They allow that Christ really had a body. Whence was the material of it, if not from the same sort of thing as that in which He appeared? Whence came His body, if His body were not flesh? Whence came His flesh, if it were not born? Inasmuch as that which is born must undergo this nativity in order to become flesh. He borrowed, they say, His flesh from the stars, and from the substances of the higher world. And they assert it for a certain principle, that a body without nativity is nothing to be astonished at, because it has been submitted to angels to appear even amongst ourselves in the flesh without the intervention of the womb. We admit, of course, that such facts have been related. But then, how comes it to pass that a faith which holds to a different rule borrows materials for its own arguments from the faith which it impugns? What has it to do with Moses, who has rejected the God of Moses? Since the God is a different one, everything belonging to him must be different also. But let the heretics always use the Scriptures of that God whose world they also enjoy.
The fact will certainly recoil on them as a witness to judge them, that they maintain their own blasphemies from examples derived from Him. But it is an easy task for the truth to prevail without raising any such demurrer against them. When, therefore, they set forth the flesh of Christ after the pattern of the angels, declaring it to be not born, and yet flesh for all that, I should wish them to compare the causes, both in Christ’s case and that of the angels, wherefore they came in the flesh. Never did any angel descend for the purpose of being crucified, of tasting death, and of rising again from the dead. Now, since there never was such a reason for angels becoming embodied, you have the cause why they assumed flesh without undergoing birth. They had not come to die, therefore they also (came not) to be born. Christ, however, having been sent to die, had necessarily to be also born, that He might be capable of death; for nothing is in the habit of dying but that which is born. Between nativity and mortality there is a mutual contrast. The law which makes us die is the cause of our being born.
Now, since Christ died owing to the condition which undergoes death, but that undergoes death which is also born, the consequence was — nay, it was an antecedent necessity — that He must have been born also, by reason of the condition which undergoes birth; because He had to die in obedience to that very condition which, because it begins with birth, ends in death. It was not fitting for Him not to be born under the pretense that it was fitting for Him to die. But the Lord Himself at that very time appeared to Abraham amongst those angels without being born, and yet in the flesh without doubt, in virtue of the before-mentioned diversity of cause. You, however, cannot admit this, since you do not receive that Christ, who was even then rehearsing how to converse with, and liberate, and judge the human race, in the habit of a flesh which as yet was not born, because it did not yet mean to die until both its nativity and mortality were previously (by prophecy) announced. Let them, then, prove to us that those angels derived their flesh from the stars. If they do not prove it because it is not written, neither will the flesh of Christ get its origin therefrom, for which they borrowed the precedent of the angels.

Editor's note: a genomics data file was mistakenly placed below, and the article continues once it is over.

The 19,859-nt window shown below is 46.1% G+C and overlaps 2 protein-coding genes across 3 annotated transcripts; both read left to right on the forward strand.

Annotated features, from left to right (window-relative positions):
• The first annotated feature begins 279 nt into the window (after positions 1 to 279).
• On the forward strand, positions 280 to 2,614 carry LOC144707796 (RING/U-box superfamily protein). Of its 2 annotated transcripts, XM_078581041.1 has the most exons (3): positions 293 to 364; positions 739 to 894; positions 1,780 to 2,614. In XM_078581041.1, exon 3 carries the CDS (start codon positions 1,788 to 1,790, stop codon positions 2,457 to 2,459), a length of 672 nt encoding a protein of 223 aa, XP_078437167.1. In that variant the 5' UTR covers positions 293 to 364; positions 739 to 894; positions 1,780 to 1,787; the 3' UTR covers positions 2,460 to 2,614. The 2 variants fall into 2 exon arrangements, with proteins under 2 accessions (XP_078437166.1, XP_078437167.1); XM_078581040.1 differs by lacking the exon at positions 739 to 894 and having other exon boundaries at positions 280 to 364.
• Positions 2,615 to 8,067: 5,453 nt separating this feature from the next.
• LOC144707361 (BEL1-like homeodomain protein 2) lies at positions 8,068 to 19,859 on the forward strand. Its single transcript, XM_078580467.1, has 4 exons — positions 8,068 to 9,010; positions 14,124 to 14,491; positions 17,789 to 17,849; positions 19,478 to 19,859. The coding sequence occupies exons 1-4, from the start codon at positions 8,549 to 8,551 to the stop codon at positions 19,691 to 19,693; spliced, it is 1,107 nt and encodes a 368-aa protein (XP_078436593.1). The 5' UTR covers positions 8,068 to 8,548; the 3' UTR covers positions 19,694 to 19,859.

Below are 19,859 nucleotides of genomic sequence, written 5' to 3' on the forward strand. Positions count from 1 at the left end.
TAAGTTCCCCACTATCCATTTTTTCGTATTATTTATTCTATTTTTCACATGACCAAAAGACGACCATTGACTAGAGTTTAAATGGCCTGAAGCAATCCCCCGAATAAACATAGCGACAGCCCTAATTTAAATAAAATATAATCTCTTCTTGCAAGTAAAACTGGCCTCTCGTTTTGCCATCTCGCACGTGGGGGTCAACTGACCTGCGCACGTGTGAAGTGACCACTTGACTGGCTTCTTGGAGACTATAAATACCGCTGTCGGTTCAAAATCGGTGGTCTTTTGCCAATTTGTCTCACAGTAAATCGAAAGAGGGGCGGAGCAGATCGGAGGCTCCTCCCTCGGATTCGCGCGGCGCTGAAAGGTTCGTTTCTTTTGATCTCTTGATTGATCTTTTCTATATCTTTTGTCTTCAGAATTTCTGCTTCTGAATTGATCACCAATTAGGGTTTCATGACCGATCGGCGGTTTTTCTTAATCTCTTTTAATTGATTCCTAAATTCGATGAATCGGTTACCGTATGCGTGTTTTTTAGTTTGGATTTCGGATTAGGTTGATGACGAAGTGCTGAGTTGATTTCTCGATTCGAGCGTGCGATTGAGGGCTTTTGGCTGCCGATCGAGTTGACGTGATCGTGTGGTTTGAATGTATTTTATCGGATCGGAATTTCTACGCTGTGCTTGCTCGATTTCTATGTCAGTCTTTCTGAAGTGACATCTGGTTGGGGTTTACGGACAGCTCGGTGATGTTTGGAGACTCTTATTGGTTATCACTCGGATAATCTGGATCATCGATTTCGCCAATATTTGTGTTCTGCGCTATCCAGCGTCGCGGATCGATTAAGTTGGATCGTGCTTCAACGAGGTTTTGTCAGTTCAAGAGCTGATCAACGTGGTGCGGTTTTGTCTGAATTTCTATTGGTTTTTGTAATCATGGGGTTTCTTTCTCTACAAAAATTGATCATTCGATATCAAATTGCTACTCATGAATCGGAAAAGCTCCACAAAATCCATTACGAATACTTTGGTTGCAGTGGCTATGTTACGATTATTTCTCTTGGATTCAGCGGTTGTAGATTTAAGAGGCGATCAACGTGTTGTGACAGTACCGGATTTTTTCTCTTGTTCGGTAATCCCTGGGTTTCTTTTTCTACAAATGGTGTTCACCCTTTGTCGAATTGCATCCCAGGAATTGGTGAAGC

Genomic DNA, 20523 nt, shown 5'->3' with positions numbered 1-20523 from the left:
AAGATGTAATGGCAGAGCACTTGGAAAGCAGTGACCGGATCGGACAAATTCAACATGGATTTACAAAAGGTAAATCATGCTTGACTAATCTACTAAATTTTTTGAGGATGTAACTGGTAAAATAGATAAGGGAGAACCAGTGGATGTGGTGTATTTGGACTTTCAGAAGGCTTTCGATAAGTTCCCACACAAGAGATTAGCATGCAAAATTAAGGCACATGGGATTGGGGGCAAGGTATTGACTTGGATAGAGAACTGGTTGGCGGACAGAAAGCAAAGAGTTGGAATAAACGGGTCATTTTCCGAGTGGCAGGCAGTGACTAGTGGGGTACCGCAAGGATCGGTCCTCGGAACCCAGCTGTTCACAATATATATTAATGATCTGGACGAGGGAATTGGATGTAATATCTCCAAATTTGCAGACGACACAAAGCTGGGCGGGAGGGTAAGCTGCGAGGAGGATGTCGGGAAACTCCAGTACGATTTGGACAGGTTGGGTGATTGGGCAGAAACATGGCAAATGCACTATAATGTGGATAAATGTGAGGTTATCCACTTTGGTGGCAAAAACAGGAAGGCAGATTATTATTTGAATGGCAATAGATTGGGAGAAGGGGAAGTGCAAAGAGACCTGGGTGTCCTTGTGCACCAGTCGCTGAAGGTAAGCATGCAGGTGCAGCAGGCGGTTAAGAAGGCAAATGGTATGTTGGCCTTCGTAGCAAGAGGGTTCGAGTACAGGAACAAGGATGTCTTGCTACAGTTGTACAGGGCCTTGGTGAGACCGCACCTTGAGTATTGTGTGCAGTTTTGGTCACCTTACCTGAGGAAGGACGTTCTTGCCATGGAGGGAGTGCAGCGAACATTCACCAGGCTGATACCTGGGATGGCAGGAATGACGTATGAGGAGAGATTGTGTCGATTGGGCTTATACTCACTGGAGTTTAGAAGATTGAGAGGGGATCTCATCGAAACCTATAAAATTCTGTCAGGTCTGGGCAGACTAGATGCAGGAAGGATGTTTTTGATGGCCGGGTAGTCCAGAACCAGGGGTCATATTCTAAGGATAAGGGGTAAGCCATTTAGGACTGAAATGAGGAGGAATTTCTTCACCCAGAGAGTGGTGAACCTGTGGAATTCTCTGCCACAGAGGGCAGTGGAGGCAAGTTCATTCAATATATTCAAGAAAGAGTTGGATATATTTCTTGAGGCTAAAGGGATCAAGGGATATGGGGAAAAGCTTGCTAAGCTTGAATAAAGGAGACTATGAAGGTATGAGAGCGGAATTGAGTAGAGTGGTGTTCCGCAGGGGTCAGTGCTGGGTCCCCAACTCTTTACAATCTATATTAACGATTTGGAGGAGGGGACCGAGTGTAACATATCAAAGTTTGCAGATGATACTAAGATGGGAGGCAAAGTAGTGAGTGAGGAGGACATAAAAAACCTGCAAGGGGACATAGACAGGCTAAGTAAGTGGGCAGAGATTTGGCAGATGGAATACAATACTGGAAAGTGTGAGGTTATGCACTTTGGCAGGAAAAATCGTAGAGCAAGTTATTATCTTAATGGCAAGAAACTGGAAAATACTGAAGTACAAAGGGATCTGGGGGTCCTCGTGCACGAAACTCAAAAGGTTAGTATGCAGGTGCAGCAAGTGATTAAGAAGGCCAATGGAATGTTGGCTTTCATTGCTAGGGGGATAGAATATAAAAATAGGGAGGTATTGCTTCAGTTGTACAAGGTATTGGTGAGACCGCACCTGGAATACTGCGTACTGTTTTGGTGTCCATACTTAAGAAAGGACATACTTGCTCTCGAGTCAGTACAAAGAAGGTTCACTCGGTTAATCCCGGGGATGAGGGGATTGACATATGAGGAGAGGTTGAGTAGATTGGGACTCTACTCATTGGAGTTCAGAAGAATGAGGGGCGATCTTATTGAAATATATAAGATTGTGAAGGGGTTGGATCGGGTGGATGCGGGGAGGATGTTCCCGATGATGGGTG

It is plain that the angels bore a flesh which was not naturally their own; their nature being of a spiritual substance, although in some sense peculiar to themselves, corporeal; and yet they could be transfigured into human shape, and for the time be able to appear and have intercourse with men. Since, therefore, it has not been told us whence they obtained their flesh, it remains for us not to doubt in our minds that a property of angelic power is this, to assume to themselves bodily shape out of no material substance. How much more, you say, is it (within their competence to take a body) out of some material substance? That is true enough. But there is no evidence of this, because Scripture says nothing. Then, again, how should they who are able to form themselves into that which by nature they are not, be unable to do this out of no material substance? If they become that which they are not, why cannot they so become out of that which is not? But that which has not existence when it comes into existence, is made out of nothing. This is why it is unnecessary either to inquire or to demonstrate what has subsequently become of their bodies. What came out of nothing, came to nothing.